What is Responsive Design?

With the explosion of IRDs (Internet-Ready Devices), the ability for website designers to build beautiful static websites had become challenging.  One way they can tackle this problem is by creating multiple versions of their website in different resolutions and layouts.  Unfortunately, this is time-consuming and impractical.  That is where responsive design come into play.  With responsive design, you start by creating a single website design that can conform to any screen and orientation regardless of device or browser.  So no more having to build multiple versions of your site.

How do we make our Designs Responsive?

We create responsive website designs by using flexible layouts, flexible images, and cascading style sheet media queries.  Which can be done using various techniques with HTML, CSS, and JavaScript?  However, the concept of responsive design is not new anymore.   You no longer need to build your sites responsive design from the ground up.  Instead, you can use styling framework libraries like BootStrap, Foundation3, or Skeleton (to name a few).  These frameworks provide you with all the styling classes, templates, and layout options.  All you need to do is download them and apply their framework to the design of your site.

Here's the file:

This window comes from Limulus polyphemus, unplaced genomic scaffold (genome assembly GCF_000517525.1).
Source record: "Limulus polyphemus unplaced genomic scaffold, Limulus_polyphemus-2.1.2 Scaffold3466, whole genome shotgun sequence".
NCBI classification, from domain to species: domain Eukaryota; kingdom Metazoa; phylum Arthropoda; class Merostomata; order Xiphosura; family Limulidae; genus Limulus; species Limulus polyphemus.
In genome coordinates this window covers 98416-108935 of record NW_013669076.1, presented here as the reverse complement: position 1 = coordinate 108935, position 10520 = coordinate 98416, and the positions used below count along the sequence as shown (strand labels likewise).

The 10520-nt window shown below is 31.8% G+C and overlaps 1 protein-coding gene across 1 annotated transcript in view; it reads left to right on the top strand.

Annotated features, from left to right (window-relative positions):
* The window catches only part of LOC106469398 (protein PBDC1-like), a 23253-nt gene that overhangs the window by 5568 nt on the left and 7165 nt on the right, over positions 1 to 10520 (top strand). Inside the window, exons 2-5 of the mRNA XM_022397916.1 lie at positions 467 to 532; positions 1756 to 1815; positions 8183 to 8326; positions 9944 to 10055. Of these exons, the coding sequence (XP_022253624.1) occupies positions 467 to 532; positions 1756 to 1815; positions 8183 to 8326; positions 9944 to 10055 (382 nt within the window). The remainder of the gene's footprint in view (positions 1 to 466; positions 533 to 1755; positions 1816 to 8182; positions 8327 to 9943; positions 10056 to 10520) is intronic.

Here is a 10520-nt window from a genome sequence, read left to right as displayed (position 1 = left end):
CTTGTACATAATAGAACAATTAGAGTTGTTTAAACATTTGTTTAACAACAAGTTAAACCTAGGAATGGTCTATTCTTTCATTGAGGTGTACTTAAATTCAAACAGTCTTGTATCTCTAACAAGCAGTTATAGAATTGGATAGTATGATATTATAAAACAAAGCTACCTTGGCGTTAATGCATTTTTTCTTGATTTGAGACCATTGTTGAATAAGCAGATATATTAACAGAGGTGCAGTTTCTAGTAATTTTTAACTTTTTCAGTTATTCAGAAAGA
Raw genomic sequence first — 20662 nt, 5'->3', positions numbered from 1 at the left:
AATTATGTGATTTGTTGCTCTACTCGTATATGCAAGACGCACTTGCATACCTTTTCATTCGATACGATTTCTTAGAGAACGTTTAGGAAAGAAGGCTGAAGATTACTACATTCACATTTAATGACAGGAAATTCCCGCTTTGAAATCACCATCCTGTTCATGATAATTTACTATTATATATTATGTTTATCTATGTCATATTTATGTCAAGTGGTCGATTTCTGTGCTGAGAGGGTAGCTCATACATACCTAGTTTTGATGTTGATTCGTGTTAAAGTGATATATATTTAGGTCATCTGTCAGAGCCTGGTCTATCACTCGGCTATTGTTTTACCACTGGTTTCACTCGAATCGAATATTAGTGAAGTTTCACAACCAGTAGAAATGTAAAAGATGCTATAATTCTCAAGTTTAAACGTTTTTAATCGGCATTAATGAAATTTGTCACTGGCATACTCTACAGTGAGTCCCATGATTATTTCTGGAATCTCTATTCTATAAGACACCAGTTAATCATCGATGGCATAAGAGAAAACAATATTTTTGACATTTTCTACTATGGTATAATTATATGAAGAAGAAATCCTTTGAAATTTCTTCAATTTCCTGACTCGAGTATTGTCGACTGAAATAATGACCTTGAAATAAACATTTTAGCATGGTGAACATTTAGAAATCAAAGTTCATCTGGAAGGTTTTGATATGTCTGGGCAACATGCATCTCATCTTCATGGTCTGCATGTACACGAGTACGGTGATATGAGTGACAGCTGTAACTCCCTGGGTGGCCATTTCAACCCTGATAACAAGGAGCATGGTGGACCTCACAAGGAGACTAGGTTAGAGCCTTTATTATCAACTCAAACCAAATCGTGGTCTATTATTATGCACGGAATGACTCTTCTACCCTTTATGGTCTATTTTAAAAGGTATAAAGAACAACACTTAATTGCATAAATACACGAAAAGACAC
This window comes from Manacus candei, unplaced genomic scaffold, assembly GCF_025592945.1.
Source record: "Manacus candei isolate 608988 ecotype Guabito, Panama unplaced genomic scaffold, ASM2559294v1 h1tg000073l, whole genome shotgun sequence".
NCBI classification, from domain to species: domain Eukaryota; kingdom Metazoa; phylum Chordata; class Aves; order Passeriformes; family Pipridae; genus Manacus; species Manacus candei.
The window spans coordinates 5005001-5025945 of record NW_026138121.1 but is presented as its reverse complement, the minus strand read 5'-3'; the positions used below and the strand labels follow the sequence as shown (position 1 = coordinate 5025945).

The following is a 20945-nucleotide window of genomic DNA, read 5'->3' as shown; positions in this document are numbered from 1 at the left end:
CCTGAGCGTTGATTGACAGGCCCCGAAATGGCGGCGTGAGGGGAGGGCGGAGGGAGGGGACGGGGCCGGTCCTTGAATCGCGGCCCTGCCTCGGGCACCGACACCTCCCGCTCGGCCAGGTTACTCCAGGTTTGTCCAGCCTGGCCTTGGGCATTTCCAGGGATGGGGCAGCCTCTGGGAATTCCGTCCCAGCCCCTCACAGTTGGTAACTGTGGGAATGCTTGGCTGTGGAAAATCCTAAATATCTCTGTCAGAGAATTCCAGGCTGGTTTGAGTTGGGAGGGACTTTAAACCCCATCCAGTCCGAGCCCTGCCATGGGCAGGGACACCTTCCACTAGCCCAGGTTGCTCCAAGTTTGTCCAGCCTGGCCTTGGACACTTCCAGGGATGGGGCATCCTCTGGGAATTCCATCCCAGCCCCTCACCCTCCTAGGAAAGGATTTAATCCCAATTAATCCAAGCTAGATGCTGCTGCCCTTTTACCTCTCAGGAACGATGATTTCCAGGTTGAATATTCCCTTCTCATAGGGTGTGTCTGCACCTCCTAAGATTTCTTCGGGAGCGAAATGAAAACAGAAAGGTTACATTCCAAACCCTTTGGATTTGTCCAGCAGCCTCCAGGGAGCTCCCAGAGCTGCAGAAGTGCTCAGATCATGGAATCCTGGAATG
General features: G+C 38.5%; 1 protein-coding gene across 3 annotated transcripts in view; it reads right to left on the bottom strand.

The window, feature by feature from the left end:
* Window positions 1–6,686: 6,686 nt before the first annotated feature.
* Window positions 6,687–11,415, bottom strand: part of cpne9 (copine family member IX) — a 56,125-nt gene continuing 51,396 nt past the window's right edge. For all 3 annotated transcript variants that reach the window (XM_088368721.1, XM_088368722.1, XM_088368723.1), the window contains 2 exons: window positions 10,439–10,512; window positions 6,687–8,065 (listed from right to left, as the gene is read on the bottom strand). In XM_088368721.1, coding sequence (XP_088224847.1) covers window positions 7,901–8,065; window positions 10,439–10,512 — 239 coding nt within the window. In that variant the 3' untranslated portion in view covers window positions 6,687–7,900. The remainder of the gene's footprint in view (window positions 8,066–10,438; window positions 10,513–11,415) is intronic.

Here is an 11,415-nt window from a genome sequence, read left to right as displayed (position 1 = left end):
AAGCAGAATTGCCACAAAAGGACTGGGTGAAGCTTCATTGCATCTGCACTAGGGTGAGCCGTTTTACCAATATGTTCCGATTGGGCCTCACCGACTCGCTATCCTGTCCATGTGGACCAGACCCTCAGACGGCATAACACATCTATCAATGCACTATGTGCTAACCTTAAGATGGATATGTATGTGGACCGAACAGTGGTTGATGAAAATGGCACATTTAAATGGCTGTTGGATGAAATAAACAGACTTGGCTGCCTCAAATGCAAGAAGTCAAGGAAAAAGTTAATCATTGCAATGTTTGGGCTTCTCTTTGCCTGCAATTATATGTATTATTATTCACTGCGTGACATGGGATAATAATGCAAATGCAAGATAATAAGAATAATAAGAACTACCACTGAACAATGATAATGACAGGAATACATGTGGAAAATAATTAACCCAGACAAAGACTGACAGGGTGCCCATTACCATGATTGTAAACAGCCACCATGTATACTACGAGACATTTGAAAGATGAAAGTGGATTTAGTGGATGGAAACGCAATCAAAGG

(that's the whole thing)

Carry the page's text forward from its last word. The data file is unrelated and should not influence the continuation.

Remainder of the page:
How Does it Work?

We start by changing the way we think about how we build a web page and put it together.  So, if you plan on building your own responsive design or use a framework, the concept is the same.  Begin by turn you web page layout into a grid.  Similar to that of the old Hasbro Battleship Game (A4, Hit you sank my battleship) or graph paper.  The same concept applies here.  By using the grid, we can position our page elements into distinct quadrants.  Allowing us to apply the responsive styling rules to the grid instead of our individual elements.

Let’s start by looking at an example:


In this example, we are viewing Develpreneur.com in full-screen mode in a browser.   As you see, we have page navigation at the top, content down the middle of the site, and a sidebar on the right.


Here is a case of it being Non-Responsive:


If our site was not responsive and we tried to view our page from an iPhone, we might see this.  All of our content, navigation, and sidebars are still there, but they are no longer easily accessible.

On a phone, the normal page flow of a site is up/down and not right/left.  Since this example is non-responsive, the user would have to try and navigate right/left if they wished to see everything on the page.


Here is a case of it being Responsive:


When we make out site responsive the page conforms to the layout orientation on the device and keeps the page viewable in an up/down manner.  Now, we can see that everything is still viewable.  For instance, our top navigation has shrunk to be a menu button.  All of our relevant content is viewable.  Finally, even though you do not see the sidebar, it is still there.  It has been moved to the bottom of the page and is visible if you scroll down.


Additional Resources

We have found these sources to be ideal for getting started with Responsive Design:

Learning Responsive Web Design: A Beginner’s GuideResponsive Design

Responsive Web Design with HTML5 and CSS3 EssentialsResponsive Design

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